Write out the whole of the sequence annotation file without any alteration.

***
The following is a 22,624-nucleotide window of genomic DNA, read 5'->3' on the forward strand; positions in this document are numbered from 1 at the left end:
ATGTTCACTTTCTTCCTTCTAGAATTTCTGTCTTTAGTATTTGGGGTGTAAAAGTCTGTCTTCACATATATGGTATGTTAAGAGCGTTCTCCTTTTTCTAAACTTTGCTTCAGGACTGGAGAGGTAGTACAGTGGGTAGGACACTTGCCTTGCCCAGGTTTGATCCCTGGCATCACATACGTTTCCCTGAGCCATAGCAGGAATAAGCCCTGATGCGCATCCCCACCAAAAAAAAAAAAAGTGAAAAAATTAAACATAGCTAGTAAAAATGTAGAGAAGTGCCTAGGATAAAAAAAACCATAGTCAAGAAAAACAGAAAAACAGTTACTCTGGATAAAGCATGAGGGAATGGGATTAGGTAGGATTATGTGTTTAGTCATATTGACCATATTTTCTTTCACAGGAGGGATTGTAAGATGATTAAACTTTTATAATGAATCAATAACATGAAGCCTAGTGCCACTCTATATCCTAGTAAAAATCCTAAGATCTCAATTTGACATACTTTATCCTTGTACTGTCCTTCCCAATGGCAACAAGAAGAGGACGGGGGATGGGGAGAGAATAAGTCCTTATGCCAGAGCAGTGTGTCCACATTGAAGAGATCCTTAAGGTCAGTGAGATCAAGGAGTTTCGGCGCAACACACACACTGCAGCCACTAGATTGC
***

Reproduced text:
The following is a 22,624-nucleotide window of genomic DNA, read 5'->3' on the forward strand; positions in this document are numbered from 1 at the left end:
ATGTTCACTTTCTTCCTTCTAGAATTTCTGTCTTTAGTATTTGGGGTGTAAAAGTCTGTCTTCACATATATGGTATGTTAAGAGCGTTCTCCTTTTTCTAAACTTTGCTTCAGGACTGGAGAGGTAGTACAGTGGGTAGGACACTTGCCTTGCCCAGGTTTGATCCCTGGCATCACATACGTTTCCCTGAGCCATAGCAGGAATAAGCCCTGATGCGCATCCCCACCAAAAAAAAAAAAAGTGAAAAAATTAAACATAGCTAGTAAAAATGTAGAGAAGTGCCTAGGATAAAAAAAACCATAGTCAAGAAAAACAGAAAAACAGTTACTCTGGATAAAGCATGAGGGAATGGGATTAGGTAGGATTATGTGTTTAGTCATATTGACCATATTTTCTTTCACAGGAGGGATTGTAAGATGATTAAACTTTTATAATGAATCAATAACATGAAGCCTAGTGCCACTCTATATCCTAGTAAAAATCCTAAGATCTCAATTTGACATACTTTATCCTTGTACTGTCCTTCCCAATGGCAACAAGAAGAGGACGGGGGATGGGGAGAGAATAAGTCCTTATGCCAGAGCAGTGTGTCCACATTGAAGAGATCCTTAAGGTCAGTGAGATCAAGGAGTTTCGGCGCAACACACACACTGCAGCCACTAGATTGC